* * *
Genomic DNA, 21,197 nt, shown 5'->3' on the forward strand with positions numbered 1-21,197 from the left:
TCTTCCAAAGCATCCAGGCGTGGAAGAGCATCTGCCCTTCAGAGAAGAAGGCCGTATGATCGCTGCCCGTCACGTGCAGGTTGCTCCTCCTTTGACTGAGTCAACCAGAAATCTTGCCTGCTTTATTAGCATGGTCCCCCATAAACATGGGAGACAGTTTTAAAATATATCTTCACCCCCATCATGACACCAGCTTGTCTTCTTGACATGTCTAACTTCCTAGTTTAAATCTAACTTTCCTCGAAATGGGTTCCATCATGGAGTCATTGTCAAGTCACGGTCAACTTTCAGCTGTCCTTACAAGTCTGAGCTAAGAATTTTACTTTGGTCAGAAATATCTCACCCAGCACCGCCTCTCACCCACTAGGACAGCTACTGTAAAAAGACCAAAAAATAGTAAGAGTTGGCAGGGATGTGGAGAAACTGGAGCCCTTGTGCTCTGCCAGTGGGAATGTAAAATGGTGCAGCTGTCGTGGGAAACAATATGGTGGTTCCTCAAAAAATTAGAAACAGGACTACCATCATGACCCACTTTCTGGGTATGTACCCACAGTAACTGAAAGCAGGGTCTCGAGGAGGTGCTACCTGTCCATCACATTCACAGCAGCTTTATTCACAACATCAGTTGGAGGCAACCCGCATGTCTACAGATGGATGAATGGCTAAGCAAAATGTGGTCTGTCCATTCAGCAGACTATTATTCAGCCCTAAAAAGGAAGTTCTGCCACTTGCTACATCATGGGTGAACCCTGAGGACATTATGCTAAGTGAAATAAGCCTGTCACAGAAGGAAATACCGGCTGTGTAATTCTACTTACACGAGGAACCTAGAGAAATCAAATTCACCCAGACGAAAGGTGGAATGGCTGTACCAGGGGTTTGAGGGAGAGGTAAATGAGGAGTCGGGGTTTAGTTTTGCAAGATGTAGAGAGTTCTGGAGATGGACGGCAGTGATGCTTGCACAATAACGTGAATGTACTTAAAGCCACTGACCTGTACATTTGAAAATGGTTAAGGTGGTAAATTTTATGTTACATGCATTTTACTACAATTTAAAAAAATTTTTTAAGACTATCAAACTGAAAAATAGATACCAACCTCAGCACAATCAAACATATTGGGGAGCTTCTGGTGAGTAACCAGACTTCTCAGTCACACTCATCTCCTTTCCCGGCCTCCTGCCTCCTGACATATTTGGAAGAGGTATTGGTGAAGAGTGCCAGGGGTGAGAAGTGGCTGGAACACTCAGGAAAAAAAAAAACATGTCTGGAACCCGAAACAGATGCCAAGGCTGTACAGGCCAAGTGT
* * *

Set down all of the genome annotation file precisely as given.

Genomic DNA, 21,197 nt, shown 5'->3' on the forward strand with positions numbered 1-21,197 from the left:
TCTTCCAAAGCATCCAGGCGTGGAAGAGCATCTGCCCTTCAGAGAAGAAGGCCGTATGATCGCTGCCCGTCACGTGCAGGTTGCTCCTCCTTTGACTGAGTCAACCAGAAATCTTGCCTGCTTTATTAGCATGGTCCCCCATAAACATGGGAGACAGTTTTAAAATATATCTTCACCCCCATCATGACACCAGCTTGTCTTCTTGACATGTCTAACTTCCTAGTTTAAATCTAACTTTCCTCGAAATGGGTTCCATCATGGAGTCATTGTCAAGTCACGGTCAACTTTCAGCTGTCCTTACAAGTCTGAGCTAAGAATTTTACTTTGGTCAGAAATATCTCACCCAGCACCGCCTCTCACCCACTAGGACAGCTACTGTAAAAAGACCAAAAAATAGTAAGAGTTGGCAGGGATGTGGAGAAACTGGAGCCCTTGTGCTCTGCCAGTGGGAATGTAAAATGGTGCAGCTGTCGTGGGAAACAATATGGTGGTTCCTCAAAAAATTAGAAACAGGACTACCATCATGACCCACTTTCTGGGTATGTACCCACAGTAACTGAAAGCAGGGTCTCGAGGAGGTGCTACCTGTCCATCACATTCACAGCAGCTTTATTCACAACATCAGTTGGAGGCAACCCGCATGTCTACAGATGGATGAATGGCTAAGCAAAATGTGGTCTGTCCATTCAGCAGACTATTATTCAGCCCTAAAAAGGAAGTTCTGCCACTTGCTACATCATGGGTGAACCCTGAGGACATTATGCTAAGTGAAATAAGCCTGTCACAGAAGGAAATACCGGCTGTGTAATTCTACTTACACGAGGAACCTAGAGAAATCAAATTCACCCAGACGAAAGGTGGAATGGCTGTACCAGGGGTTTGAGGGAGAGGTAAATGAGGAGTCGGGGTTTAGTTTTGCAAGATGTAGAGAGTTCTGGAGATGGACGGCAGTGATGCTTGCACAATAACGTGAATGTACTTAAAGCCACTGACCTGTACATTTGAAAATGGTTAAGGTGGTAAATTTTATGTTACATGCATTTTACTACAATTTAAAAAAATTTTTTAAGACTATCAAACTGAAAAATAGATACCAACCTCAGCACAATCAAACATATTGGGGAGCTTCTGGTGAGTAACCAGACTTCTCAGTCACACTCATCTCCTTTCCCGGCCTCCTGCCTCCTGACATATTTGGAAGAGGTATTGGTGAAGAGTGCCAGGGGTGAGAAGTGGCTGGAACACTCAGGAAAAAAAAAAACATGTCTGGAACCCGAAACAGATGCCAAGGCTGTACAGGCCAAGTGT